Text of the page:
There is a French term for little snacks and pastries, called “amuse-bouche”, which translates to mouth entertainment. That’s essentially what my relationship with food was, and sometimes still is. Transforming my habits surrounding food, are transforming my habits surrounding self-care and self-compassion
Welcome to day 8 of #31daysofselfcompassion.
The theme today is Man vs. Food
My most difficult times times in my relationship with my body are almost always related to food. I can’t remember a time when a meal didn’t begin and end with fear and shame. Whether I was eating for fun, eating for fuel or eating to bury my pain, it always ended with shame and terror that I was ruining my efforts to lose weight.
Then I remember one day when I had to go on a fast, in solidarity with my Muslim colleagues. It was challenge for me but it taught something really important, which is how much of my eating habits were just “amuse-bouche”. I ate for entertainment, I ate out of boredom, I ate from sadness. During the fast, I was able to rebuild a different kind of relationship with food. I learned to check in with my body, to know what hunger meant, to recognize when the hunger was actually thirst, and to make mindful decisions about what I ate.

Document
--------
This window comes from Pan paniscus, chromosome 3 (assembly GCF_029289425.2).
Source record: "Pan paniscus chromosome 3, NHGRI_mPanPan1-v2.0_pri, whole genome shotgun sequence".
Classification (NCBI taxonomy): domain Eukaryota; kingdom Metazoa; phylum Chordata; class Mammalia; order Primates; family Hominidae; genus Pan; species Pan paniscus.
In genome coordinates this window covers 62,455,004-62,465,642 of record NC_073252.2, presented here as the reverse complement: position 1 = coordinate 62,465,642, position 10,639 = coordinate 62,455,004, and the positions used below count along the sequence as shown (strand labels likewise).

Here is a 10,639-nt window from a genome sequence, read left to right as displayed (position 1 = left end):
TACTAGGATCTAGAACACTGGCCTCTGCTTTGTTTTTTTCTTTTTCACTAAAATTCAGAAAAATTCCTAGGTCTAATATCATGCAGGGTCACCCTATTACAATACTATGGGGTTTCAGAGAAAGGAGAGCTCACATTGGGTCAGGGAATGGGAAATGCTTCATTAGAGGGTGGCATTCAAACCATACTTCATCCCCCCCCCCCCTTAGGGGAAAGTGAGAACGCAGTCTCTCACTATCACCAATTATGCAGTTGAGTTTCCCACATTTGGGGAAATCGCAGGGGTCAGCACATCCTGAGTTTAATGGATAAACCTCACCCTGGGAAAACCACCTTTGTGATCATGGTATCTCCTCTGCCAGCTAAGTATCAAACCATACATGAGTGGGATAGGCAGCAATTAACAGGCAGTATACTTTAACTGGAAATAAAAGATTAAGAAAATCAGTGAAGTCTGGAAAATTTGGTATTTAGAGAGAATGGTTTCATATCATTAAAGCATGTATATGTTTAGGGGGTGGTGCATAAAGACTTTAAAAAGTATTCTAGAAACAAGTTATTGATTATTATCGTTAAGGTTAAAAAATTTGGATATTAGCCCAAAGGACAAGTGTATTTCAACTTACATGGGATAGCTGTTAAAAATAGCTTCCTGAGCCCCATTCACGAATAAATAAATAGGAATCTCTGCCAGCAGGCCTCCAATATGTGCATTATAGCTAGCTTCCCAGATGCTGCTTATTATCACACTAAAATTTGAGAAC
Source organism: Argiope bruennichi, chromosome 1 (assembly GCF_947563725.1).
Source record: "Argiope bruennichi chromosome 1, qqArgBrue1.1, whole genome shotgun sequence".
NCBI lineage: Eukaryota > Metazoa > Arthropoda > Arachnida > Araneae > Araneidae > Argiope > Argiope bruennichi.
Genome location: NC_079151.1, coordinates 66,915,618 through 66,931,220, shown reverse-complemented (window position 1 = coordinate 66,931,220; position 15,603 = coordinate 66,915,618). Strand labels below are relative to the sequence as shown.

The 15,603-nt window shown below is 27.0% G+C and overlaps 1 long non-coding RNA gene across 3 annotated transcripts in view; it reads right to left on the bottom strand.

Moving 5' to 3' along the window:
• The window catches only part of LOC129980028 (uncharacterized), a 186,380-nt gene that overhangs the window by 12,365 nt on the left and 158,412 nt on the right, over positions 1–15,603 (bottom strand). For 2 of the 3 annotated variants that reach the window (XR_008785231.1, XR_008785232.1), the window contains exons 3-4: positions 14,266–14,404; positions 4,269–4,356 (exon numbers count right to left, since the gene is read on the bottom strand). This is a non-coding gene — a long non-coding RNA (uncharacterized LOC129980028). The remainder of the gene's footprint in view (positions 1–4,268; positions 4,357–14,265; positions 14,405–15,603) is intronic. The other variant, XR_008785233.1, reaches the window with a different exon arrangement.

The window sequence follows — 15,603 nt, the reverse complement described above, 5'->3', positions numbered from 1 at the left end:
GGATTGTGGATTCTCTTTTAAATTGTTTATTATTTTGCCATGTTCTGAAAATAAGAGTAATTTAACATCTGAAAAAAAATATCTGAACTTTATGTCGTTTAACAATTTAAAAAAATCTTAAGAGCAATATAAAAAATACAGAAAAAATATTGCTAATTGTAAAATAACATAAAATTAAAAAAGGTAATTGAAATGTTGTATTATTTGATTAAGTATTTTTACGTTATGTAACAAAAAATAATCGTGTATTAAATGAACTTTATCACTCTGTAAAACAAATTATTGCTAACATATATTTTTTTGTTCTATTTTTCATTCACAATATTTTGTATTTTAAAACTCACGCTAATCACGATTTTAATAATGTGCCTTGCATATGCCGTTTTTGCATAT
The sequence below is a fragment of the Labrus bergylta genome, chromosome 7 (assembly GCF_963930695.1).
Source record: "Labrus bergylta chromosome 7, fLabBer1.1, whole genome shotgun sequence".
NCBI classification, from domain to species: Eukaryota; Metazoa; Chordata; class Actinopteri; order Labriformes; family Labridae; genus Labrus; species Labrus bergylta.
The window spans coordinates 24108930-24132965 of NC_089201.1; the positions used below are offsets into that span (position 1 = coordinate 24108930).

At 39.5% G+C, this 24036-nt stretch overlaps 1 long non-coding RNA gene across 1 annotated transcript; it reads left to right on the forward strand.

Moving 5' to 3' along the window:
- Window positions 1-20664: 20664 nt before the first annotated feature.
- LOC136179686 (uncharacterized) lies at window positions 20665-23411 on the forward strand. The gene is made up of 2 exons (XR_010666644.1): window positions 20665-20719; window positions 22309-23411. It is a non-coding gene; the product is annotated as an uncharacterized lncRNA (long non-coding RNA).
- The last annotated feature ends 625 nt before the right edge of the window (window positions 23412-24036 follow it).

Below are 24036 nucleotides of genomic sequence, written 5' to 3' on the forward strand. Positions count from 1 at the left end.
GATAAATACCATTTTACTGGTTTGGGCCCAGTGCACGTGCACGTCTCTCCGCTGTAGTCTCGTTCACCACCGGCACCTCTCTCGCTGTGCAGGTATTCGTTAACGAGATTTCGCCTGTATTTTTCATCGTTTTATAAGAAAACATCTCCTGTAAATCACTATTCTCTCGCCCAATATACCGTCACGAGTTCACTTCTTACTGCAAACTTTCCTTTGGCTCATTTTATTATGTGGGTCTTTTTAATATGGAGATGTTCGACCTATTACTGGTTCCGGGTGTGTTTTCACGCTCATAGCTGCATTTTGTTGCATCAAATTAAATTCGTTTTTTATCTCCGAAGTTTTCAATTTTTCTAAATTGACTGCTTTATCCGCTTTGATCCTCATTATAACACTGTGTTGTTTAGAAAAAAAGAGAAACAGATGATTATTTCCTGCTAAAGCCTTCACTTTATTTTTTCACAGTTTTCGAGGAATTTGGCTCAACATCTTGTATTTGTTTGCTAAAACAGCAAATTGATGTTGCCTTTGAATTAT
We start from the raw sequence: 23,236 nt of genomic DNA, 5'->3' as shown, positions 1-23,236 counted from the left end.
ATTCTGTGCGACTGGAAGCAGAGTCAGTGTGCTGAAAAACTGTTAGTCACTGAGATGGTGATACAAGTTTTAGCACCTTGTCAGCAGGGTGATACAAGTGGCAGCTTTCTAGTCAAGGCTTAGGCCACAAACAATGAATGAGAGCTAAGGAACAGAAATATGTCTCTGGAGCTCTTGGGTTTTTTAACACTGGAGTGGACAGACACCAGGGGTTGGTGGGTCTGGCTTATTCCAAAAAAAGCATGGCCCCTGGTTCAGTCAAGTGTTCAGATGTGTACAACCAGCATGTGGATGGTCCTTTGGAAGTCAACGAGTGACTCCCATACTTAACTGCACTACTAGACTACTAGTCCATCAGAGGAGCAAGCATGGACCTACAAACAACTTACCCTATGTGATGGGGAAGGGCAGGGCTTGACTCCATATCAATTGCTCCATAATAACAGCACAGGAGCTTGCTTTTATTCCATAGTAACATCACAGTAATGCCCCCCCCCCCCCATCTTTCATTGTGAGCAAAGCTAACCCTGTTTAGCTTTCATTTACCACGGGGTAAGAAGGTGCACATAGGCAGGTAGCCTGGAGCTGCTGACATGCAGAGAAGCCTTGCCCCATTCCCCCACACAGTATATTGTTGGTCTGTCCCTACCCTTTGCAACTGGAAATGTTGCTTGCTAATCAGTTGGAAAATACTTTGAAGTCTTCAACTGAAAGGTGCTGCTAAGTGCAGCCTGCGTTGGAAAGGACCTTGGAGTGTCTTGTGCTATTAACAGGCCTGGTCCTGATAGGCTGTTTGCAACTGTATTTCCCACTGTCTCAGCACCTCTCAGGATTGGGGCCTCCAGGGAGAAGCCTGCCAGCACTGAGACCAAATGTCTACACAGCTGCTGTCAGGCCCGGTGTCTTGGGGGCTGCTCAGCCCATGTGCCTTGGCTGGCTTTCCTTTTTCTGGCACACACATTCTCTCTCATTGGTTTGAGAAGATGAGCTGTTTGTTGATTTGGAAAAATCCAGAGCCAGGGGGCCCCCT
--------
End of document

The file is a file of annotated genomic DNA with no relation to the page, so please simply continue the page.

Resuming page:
Beautiful summed up by Deepak Chopra, practice this mindfulness exercise:
Am I hungry?
How hungry am I?
What am I hungry for?
This simple practice will help you change the way you relate to food, and to your body. You will learn to stop eating simply for entertainment, and start eating for fuel, for nurture, for love. And still when you decide to indulge in an amuse-bouche, the mindful choice will help you quiet the shame that tells you that you are a failure just for wanting to enjoy some ice cream.
What are you hungry for?
Isabelle Masado writes about body compassion on her blog "The Dear Body Project". She knows all too well that the personal is the political, is the community. As such, there is no discussing body compassion without talking about the assault on black bodies, trans women, and people with disabilities. Her mantra is, "How can I live in a way that makes room for you too"? She writes to examine, to heal, to redeem.